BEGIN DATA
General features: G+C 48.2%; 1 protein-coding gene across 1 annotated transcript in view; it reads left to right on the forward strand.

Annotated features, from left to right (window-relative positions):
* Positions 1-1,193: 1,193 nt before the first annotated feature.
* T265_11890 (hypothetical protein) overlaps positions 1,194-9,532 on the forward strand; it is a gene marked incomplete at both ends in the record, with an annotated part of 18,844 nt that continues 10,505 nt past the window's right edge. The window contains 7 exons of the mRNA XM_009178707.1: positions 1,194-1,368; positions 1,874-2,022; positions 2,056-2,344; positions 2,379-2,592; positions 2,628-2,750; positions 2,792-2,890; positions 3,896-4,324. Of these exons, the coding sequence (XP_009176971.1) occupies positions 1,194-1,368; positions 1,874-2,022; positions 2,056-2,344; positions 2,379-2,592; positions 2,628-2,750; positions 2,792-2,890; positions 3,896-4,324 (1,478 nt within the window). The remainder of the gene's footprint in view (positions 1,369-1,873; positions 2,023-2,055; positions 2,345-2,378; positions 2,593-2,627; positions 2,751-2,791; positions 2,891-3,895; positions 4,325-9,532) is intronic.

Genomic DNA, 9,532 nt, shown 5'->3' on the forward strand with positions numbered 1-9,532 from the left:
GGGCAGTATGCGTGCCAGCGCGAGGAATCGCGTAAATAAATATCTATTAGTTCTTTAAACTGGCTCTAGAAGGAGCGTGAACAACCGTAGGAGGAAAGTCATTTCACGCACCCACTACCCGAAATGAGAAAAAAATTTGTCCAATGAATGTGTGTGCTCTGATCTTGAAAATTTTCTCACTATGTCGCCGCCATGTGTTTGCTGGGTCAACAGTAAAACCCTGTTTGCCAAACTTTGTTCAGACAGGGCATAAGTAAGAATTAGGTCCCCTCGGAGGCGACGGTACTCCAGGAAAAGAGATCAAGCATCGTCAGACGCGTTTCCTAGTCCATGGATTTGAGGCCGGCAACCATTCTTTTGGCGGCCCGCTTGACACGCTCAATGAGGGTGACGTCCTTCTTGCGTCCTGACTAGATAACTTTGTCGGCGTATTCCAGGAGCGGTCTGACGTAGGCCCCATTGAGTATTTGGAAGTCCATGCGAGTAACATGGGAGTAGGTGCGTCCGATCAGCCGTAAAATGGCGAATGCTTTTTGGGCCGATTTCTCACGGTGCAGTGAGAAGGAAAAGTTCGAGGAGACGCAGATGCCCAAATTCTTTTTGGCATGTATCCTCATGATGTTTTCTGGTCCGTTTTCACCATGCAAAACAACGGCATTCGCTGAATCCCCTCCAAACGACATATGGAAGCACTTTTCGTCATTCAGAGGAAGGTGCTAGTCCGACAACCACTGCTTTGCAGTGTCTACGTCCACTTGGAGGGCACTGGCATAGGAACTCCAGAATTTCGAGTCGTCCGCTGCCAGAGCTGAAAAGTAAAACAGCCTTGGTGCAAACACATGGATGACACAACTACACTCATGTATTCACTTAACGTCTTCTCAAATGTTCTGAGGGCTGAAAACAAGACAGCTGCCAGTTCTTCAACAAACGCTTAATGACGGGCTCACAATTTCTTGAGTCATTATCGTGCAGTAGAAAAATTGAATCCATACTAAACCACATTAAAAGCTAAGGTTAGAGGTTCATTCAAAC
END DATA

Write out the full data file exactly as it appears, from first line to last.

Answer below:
General features: G+C 48.2%; 1 protein-coding gene across 1 annotated transcript in view; it reads left to right on the forward strand.

Annotated features, from left to right (window-relative positions):
* Positions 1-1,193: 1,193 nt before the first annotated feature.
* T265_11890 (hypothetical protein) overlaps positions 1,194-9,532 on the forward strand; it is a gene marked incomplete at both ends in the record, with an annotated part of 18,844 nt that continues 10,505 nt past the window's right edge. The window contains 7 exons of the mRNA XM_009178707.1: positions 1,194-1,368; positions 1,874-2,022; positions 2,056-2,344; positions 2,379-2,592; positions 2,628-2,750; positions 2,792-2,890; positions 3,896-4,324. Of these exons, the coding sequence (XP_009176971.1) occupies positions 1,194-1,368; positions 1,874-2,022; positions 2,056-2,344; positions 2,379-2,592; positions 2,628-2,750; positions 2,792-2,890; positions 3,896-4,324 (1,478 nt within the window). The remainder of the gene's footprint in view (positions 1,369-1,873; positions 2,023-2,055; positions 2,345-2,378; positions 2,593-2,627; positions 2,751-2,791; positions 2,891-3,895; positions 4,325-9,532) is intronic.

Genomic DNA, 9,532 nt, shown 5'->3' on the forward strand with positions numbered 1-9,532 from the left:
GGGCAGTATGCGTGCCAGCGCGAGGAATCGCGTAAATAAATATCTATTAGTTCTTTAAACTGGCTCTAGAAGGAGCGTGAACAACCGTAGGAGGAAAGTCATTTCACGCACCCACTACCCGAAATGAGAAAAAAATTTGTCCAATGAATGTGTGTGCTCTGATCTTGAAAATTTTCTCACTATGTCGCCGCCATGTGTTTGCTGGGTCAACAGTAAAACCCTGTTTGCCAAACTTTGTTCAGACAGGGCATAAGTAAGAATTAGGTCCCCTCGGAGGCGACGGTACTCCAGGAAAAGAGATCAAGCATCGTCAGACGCGTTTCCTAGTCCATGGATTTGAGGCCGGCAACCATTCTTTTGGCGGCCCGCTTGACACGCTCAATGAGGGTGACGTCCTTCTTGCGTCCTGACTAGATAACTTTGTCGGCGTATTCCAGGAGCGGTCTGACGTAGGCCCCATTGAGTATTTGGAAGTCCATGCGAGTAACATGGGAGTAGGTGCGTCCGATCAGCCGTAAAATGGCGAATGCTTTTTGGGCCGATTTCTCACGGTGCAGTGAGAAGGAAAAGTTCGAGGAGACGCAGATGCCCAAATTCTTTTTGGCATGTATCCTCATGATGTTTTCTGGTCCGTTTTCACCATGCAAAACAACGGCATTCGCTGAATCCCCTCCAAACGACATATGGAAGCACTTTTCGTCATTCAGAGGAAGGTGCTAGTCCGACAACCACTGCTTTGCAGTGTCTACGTCCACTTGGAGGGCACTGGCATAGGAACTCCAGAATTTCGAGTCGTCCGCTGCCAGAGCTGAAAAGTAAAACAGCCTTGGTGCAAACACATGGATGACACAACTACACTCATGTATTCACTTAACGTCTTCTCAAATGTTCTGAGGGCTGAAAACAAGACAGCTGCCAGTTCTTCAACAAACGCTTAATGACGGGCTCACAATTTCTTGAGTCATTATCGTGCAGTAGAAAAATTGAATCCATACTAAACCACATTAAAAGCTAAGGTTAGAGGTTCATTCAAAC